House of two trees

House

 

House of two trees

 

I see it every day through a car window.

It ghosts alongside like a stalled memory,

age uncertain, between drawn curtains

of teenaged birch, once autumn’s first gale

has shaved away their weak, buttery leaves.

Only its gable ends remain, a pair of

house-shaped symbols of wet, mossy stone,

linked by a low skirt of rubble, no sign of

a doorway or chimney-breast from this distance.

In each of what would’ve been its two rooms,

opportunist sycamores reach up beyond

the level of the eaves, and must form

a roof of sorts in full, late-summer leafspread,

but now join the hunched cluster of skeletons.

Sometimes there are rooks, crows, neither.

I return eventually to our home, twelve years young,

and backgrounded by those half-dozen acres

of pine, poplar, oak – their own sycamores too,

whose diaspora of seeds choke our garden

and gutters with saplings every spring.

And I can’t help wondering about time, the Earth,

the waiting game they’re playing with us,

the winning hands they’re inevitably holding.

 

first published in Liminality, issue 11, 2017

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January

JANUARY


January

 

Scraping back the steady,

now matted, accumulation of

leaf-fall from three darkening

 

months, and surfaced today

with a softly-glazed frosting,

reveals the yellow-green

 

points of galanthus, crocus,

narcissus, in a silent, cloaked

gathering of the faithful,

 

staking their futures on a

promised spring, still more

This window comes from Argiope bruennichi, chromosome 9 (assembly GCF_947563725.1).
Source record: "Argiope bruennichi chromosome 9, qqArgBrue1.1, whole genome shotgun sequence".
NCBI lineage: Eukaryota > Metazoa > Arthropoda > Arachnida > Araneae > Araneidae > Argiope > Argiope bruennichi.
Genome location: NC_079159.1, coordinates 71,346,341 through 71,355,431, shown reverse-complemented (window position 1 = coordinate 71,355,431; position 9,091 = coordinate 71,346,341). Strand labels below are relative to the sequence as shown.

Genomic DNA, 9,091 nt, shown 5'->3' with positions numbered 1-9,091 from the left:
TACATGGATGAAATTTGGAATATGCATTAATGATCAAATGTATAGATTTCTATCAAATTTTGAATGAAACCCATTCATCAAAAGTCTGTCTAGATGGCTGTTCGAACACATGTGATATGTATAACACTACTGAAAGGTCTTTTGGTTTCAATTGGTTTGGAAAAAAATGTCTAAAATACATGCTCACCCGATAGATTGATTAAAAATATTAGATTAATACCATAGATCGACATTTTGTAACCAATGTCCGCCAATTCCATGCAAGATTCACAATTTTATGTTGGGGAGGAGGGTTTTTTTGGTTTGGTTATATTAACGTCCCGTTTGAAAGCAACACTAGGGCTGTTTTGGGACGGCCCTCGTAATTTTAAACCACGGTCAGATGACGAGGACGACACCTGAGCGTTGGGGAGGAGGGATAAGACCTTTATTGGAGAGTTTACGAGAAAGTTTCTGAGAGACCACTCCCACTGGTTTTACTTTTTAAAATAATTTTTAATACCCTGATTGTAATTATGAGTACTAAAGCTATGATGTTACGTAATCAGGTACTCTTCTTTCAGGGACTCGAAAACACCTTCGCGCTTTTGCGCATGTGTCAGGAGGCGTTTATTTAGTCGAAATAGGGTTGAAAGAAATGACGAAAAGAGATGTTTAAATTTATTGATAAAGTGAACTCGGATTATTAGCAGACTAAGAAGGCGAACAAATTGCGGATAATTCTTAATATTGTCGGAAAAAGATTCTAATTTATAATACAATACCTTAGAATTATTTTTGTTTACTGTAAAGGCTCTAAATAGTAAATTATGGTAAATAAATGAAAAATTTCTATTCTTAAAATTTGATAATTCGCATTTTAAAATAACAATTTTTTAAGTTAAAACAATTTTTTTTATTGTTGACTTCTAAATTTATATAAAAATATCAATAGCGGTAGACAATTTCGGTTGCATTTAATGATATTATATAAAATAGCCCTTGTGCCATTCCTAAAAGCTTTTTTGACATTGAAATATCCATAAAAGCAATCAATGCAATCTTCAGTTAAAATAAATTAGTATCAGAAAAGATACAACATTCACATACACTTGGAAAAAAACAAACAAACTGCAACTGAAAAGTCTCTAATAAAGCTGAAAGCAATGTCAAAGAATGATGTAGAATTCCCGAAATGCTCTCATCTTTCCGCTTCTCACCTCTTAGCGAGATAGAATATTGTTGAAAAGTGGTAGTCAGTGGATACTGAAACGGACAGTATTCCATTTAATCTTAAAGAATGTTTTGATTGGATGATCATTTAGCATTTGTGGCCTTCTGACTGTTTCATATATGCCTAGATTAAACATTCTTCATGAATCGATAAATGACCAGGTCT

than a moon’s cycle away.

 

first published in Blue Heron Review, issue 7, 2017

 

Four poems published in Southlight #22

I’ve recently received a copy of issue 22 of Southlight Magazine, which contains four of my poems – “Planting Cyclamen”, “Hinterland”, “Flood” and the following homage to the finest roasting potato there is.

Many thanks again to Southlight’s editors John Burns, Vivien Jones and Angus Macmillan for choosing to include my poems in their fantastic magazine.


Arran Victory

 

After the long, silent, underground campaign,

the cut-down stems have all surrendered,

sucked back to ash-coloured paper tubes,

poking like rifle barrels through the mounds of soil.

 

It is October. The exhausted sun struggles

to shoo away the dew, and thinks of elsewhere.

A fork unearths the tubers, purple as new bruises,

shining impossibly like a clutch of alien eggs, but

 

hours later, in the roasting pan, they mellow

back to a prosaic brown, with russet blushes,

salt-crusted crunches around the soft flesh,

that moment of glory brief, but unforgettable.